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Review of "Yogabody"

By Judith Hanson Lasater
Rodmell Press, 2009
Review by Beth T. Cholette, Ph.D. on Aug 18th 2009
Yogabody

This latest offering from yoga teacher, physical therapist, and Yoga Journal magazine co-founder Judith Lasater is by no means the first book on yoga anatomy.  In 2001, David Coulter offered the comprehensive Anatomy of Hatha Yoga: A Manual for Students, Teachers, and Practitioners, an impressive 624-page manual which, unfortunately, was not particularly accessible to the average reader.  More recently (2007) came the publication of Leslie Kaminoff’s visually stunning Yoga Anatomy, which offered unique anatomical illustrations based on live photographs; however, the applications to actual practice were given less attention.  Lasater’s YogaBody bridges the gap left by its predecessors by offering the reader information to take directly to yoga class, whether from the perspective of the yoga teacher or the yoga student.

In her Introduction, Lasater notes that her focus is mainly on macroanatomy, emphasizing the body’s major structures.  She provides only enough detail to enhance yoga the practice of yoga asana, at times referring the reader to other resources, including the long-standing classic reference work for medical students, Gray’s Anatomy.  In Part 1 of YogaBody, Lasater discusses The Locomotor System, reviewing bones, joints, nerves, and muscles, and finally, introducing basic anatomical terms that will be used throughout the book.  Subsequent parts move through the various sections of the body--i.e., The Vertebral Column, The Lower Extremity, The Trunk, and The Upper Extremity--with the individual chapters targeting specific areas of the body such as The Cervical Spine, The Ankle and Foot, The Abdomen, and The Shoulder Girdle.

Lasater formats each chapter in the same manner.  First, she provides a review of the relevant bones for that area; this is followed by a discussion of the related joints.  Next, she talks about the connective tissue and the nerves involved.  Each of these sections is accompanied by one or more helpful figures:  these are simple yet detailed drawings, usually shaded with 1-2 colors to highlight the area most germane to the text.  In her presentation of the muscles, Lasater includes a comprehensive chart describing the origin, insertion, and action of each muscle.  Finally, Lasater presents information on kinesiology, focusing on the movement of that region as it relates to particular yoga postures.  Lasater then concludes each chapter with a section she calls “Experiential Anatomy.”  There are two subsections to every Experiential Anatomy segment.  The first, “For Practicing,” provides one or more short applied lessons which the reader can use on his or her own as part of a home practice; these are intended to enhance one’s understanding of the principles presented in the chapter.  The second subsection, “For Teaching,” is directed towards yoga instructors.  These applied teaching lessons offer instructors guidance on what to look for when teaching asana.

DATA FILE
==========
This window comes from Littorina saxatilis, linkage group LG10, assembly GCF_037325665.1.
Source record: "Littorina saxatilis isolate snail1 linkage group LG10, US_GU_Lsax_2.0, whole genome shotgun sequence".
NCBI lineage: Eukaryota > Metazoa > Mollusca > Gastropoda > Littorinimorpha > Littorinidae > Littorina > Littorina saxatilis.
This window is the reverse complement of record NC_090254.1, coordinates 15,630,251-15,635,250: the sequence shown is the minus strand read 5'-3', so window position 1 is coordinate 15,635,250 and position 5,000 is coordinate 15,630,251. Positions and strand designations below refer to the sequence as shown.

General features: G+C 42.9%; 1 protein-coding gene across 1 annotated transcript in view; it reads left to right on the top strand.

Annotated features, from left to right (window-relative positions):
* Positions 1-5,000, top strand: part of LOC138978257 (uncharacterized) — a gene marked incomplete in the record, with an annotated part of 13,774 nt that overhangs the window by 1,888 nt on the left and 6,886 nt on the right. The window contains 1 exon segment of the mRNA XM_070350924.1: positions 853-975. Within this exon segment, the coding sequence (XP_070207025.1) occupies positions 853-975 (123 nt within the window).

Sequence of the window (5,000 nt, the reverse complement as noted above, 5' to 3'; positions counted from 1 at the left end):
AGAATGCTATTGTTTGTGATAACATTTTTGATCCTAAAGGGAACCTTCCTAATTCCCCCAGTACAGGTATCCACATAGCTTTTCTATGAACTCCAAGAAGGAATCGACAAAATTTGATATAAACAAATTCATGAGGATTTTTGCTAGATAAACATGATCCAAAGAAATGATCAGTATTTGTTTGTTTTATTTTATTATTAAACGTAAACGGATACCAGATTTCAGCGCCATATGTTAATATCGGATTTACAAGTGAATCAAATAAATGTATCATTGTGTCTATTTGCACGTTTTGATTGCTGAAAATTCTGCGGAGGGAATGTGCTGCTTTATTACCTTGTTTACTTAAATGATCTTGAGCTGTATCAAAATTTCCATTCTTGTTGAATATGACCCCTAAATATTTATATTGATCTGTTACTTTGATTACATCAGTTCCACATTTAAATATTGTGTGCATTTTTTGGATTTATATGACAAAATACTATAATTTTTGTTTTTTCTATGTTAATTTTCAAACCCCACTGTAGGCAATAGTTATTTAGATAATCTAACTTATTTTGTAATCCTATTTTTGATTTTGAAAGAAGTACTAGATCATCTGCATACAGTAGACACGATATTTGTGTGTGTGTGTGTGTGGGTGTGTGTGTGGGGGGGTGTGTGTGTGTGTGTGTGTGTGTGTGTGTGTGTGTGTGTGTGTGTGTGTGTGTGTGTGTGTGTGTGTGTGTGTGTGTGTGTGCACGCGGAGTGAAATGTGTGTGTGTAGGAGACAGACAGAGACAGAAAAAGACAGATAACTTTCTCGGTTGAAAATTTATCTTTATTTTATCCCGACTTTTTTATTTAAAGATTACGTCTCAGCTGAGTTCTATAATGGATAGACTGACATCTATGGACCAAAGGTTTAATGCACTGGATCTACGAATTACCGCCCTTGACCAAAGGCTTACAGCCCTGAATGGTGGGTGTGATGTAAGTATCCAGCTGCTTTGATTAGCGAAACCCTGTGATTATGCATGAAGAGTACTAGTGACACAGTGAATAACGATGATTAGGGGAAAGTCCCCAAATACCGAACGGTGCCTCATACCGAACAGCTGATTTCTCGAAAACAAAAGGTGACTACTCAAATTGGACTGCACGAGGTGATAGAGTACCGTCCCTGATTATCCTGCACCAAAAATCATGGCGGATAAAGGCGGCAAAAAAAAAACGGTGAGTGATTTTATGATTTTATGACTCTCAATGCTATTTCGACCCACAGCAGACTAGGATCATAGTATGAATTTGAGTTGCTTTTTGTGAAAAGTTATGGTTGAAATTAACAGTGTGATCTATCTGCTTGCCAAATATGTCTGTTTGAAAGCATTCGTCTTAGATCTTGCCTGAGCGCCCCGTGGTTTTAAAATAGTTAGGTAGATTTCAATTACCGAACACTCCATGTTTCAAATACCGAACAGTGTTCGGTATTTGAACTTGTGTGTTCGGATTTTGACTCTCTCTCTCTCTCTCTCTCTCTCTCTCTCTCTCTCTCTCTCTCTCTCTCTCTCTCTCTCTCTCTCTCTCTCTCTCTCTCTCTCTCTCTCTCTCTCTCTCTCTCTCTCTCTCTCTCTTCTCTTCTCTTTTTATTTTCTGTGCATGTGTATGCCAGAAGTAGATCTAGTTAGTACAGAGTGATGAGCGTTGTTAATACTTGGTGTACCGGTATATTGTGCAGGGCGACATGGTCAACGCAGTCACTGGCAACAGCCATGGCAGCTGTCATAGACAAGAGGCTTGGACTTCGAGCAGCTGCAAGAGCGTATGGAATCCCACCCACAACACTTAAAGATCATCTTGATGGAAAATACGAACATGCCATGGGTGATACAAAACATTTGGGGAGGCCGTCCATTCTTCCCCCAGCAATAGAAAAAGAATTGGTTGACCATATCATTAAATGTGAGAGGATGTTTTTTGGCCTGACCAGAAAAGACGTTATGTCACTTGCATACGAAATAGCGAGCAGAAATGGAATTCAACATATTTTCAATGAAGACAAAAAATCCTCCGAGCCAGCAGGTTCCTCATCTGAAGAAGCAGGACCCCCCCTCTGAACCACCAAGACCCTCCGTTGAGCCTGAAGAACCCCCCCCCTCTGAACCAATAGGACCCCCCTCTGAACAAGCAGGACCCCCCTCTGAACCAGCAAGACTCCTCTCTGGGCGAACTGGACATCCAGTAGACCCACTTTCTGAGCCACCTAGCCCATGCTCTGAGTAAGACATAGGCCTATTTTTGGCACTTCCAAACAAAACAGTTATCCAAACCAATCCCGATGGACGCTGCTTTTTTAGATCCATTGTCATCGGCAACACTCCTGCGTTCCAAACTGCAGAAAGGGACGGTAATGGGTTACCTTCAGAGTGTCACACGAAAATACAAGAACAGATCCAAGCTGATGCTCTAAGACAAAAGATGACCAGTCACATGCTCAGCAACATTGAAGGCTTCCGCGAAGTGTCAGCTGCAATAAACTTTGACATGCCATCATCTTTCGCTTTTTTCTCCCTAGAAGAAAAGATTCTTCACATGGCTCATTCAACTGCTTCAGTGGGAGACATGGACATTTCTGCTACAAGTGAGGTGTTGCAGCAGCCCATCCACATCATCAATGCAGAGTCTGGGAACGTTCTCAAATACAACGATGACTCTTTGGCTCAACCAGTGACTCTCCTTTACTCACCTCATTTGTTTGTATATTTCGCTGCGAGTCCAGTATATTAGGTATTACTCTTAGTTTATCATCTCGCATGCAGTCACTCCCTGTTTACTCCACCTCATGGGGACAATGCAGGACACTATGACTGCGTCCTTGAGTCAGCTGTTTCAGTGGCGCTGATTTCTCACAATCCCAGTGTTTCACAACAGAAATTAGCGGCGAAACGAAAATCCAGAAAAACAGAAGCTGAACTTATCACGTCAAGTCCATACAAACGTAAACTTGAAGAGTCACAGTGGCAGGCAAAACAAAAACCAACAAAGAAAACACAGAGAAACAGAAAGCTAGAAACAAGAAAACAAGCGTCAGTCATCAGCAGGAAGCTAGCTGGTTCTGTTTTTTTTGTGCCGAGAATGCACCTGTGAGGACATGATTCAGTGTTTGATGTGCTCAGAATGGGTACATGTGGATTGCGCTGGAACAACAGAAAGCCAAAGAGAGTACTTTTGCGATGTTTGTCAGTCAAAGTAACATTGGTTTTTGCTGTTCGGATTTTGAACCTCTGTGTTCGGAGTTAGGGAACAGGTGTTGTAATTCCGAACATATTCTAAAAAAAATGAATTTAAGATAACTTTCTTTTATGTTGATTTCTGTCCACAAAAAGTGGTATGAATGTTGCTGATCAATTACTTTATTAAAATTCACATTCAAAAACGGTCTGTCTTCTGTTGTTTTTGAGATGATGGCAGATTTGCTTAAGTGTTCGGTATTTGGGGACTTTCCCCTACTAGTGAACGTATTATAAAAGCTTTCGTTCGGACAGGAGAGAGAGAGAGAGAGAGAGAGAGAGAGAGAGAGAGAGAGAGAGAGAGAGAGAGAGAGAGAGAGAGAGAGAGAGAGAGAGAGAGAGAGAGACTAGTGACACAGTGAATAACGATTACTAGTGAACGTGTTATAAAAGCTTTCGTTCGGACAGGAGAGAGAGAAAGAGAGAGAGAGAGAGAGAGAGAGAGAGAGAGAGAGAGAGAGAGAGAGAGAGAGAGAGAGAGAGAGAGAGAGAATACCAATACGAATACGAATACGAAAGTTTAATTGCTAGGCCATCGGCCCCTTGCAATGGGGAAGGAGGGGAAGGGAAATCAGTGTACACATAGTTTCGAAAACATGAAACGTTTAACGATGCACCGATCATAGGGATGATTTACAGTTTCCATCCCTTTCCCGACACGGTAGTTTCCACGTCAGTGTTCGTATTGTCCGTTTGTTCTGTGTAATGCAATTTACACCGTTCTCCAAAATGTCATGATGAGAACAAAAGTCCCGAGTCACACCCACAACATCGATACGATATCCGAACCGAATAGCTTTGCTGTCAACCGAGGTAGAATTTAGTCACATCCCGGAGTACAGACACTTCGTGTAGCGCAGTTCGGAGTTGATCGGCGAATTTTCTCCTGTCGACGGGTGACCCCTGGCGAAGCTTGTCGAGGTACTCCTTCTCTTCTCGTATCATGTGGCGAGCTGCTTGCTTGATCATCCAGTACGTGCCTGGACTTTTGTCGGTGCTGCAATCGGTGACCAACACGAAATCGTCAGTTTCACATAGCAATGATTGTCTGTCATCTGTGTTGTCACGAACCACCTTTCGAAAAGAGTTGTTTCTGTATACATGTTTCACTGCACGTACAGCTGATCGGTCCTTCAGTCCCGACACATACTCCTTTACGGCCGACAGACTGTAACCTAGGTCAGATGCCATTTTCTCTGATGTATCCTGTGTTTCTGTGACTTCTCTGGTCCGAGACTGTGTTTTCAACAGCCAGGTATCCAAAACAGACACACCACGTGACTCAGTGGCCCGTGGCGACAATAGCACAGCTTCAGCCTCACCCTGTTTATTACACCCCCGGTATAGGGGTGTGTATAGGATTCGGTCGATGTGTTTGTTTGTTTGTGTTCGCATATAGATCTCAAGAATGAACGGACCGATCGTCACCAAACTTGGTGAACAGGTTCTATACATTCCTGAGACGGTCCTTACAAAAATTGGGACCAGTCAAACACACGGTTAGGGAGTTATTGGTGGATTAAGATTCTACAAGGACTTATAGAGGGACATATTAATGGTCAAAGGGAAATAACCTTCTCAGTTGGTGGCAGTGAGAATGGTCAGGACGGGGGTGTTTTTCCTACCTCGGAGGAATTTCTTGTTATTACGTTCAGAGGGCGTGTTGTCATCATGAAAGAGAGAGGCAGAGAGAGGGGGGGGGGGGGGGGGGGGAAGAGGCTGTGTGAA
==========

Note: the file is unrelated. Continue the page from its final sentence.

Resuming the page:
In summary, this is an extremely well-written, well-thought out guide to yoga anatomy that makes every effort to be both practical and user friendly.  Whereas I think the book is completely successful at the former goal, I believe it falls a bit short of the latter.  Though I am not a yoga instructor, I am an experienced yoga student who practices at home regularly.  Perhaps it is the nature of this material, but I found myself a bit overwhelmed at times, not so much by the quantity of information presented but more so by Lasater’s expectations for her readers.  For example, within the first chapter, she maintains that it is worthwhile for yoga teachers to memorize the names of approximately seven major anatomical markers (bones) throughout the body; although she does not state that this is also necessary for yoga students, she seems to assume that all of her readers will have completed this task by the conclusion of Chapter 1.  Similarly, she later stresses the importance of learning all of the major muscular origin, action, and insertion points--personally, I believe that this is an undertaking beyond the scope of my own personal practice.  Still, this book is clearly an extremely valuable resource.  I definitely would not hesitate to recommend it as one of the most accessible yoga anatomy manuals available to yoga students, and I think it will quickly become a must-have for any yoga instructor’s library.

 

© 2009 Beth Cholette

 

 

Beth Cholette, Ph.D., is a clinical psychologist who provides psychotherapy to college students at SUNY Geneseo. She is also a Top 100 Reviewer at Amazon.com and the official yoga media reviewer for iHanuman.com.

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